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Home / Politics / Policy /  India oasis of hope amid sluggish global growth projections

New Delhi: As 2015 draws to a close, the outlook for global growth looks negative. On Wednesday, International Monetary Fund (IMF) managing director Christine Lagarde raised concerns over the issue.

Global economic growth will be disappointing next year and the outlook for the medium-term has also deteriorated, she said in a guest article for German newspaper Handelsblatt published on Wednesday, Reuters reported.

Lagarde said the prospect of rising interest rates in the US and an economic slowdown in China were contributing to uncertainty and a higher risk of economic vulnerability worldwide.

Recent Reuters surveys of hundreds of analysts worldwide also do not offer hope for a pick-up in inflation, even in the US where the central bank says it is reasonably confident this will happen. Even the most optimistic core inflation forecasts are not far above 2%.

US Federal Reserve chairperson Janet Yellen, meanwhile, has been generally upbeat, spelling out how the economy has largely met the criteria the Fed has set for its first rate hike. Unemployment is low, growth continues at a modest pace, and Yellen said she was confident inflation would return to the Fed’s target over time.

Although weak global growth remained a drag, she said the US was far more dependent on domestic consumption and investment, which, at least so far, has been strong enough to produce growth that was slightly above trend.

Though the Reuters polls point to global growth averaging only 3.4% next year with scant prospect of touching 4%, given the slowdown in China and the gloom surrounding emerging markets, India seems to be on a better footing.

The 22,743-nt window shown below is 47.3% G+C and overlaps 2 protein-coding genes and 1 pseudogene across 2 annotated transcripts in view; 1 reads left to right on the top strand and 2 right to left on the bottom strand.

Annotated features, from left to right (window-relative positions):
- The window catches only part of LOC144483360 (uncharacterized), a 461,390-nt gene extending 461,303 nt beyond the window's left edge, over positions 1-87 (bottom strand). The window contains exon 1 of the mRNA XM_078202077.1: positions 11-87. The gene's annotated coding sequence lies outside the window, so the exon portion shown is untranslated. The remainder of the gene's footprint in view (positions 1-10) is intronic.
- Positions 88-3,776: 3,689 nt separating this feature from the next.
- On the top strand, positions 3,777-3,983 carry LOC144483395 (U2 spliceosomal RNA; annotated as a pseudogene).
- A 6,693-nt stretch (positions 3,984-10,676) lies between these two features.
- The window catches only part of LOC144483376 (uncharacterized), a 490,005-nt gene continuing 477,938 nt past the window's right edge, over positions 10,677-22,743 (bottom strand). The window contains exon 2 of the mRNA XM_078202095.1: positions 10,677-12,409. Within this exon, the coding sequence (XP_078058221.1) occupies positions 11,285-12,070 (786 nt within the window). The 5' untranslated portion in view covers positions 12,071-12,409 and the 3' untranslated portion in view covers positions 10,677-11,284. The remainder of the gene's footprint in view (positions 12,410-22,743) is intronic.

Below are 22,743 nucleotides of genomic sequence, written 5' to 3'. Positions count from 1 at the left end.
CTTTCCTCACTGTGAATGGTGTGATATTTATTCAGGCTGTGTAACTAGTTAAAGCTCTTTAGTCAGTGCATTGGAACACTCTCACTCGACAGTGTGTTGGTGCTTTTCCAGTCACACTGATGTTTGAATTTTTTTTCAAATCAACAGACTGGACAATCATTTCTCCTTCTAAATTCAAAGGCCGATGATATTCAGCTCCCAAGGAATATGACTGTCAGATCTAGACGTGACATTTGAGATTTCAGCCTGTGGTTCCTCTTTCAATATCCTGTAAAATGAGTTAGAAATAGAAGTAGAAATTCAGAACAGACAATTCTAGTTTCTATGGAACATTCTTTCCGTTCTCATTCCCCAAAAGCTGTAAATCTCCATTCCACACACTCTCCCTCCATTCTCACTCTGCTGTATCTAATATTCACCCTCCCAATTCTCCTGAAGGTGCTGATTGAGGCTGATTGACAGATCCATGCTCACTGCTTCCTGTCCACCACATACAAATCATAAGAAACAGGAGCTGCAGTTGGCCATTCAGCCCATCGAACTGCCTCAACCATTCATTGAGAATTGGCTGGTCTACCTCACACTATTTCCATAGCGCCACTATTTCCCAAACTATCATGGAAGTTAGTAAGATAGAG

Last week, World Bank chief economist Kaushik Basu said amidst sluggish global growth, the US and India are two engines of growth with India anticipated to be among the fastest growing major economies in the world.

Addressing the 98th annual conference of the Indian Economic Association (IEA), Basu said, “Global growth is sluggish. The world economy is expected to grow barely by 2.5%."

He noted that Russia is in recession and its GDP is actually shrinking by about 4%. Among the BRICS (Brazil, Russia, India, China and South Africa) nations, only China and India are growing around and below 7%, while Brazil’s GDP is declining by about 3.5% and South Africa is barely growing.

Research by Harvard University seconds his view. The Indian economy has the potential to be the world’s fastest growing economy over the coming decade, surging ahead of its South Asian economic rival China that will continue to see a slowdown, according to the Harvard University research.

Earlier in December, Moody’s Investors Service issued a statement that the world’s economies are recovering from the financial crisis, but almost all regions have shown a downward trend from pre-crisis growth rates.

A new economic reality of lower oil and commodity prices, lower growth in Asia and a normalizing US interest-rate environment represent an inflection point for the global economy. These developments will likely result in a volatile global environment that will have both regional and country-specific ramifications.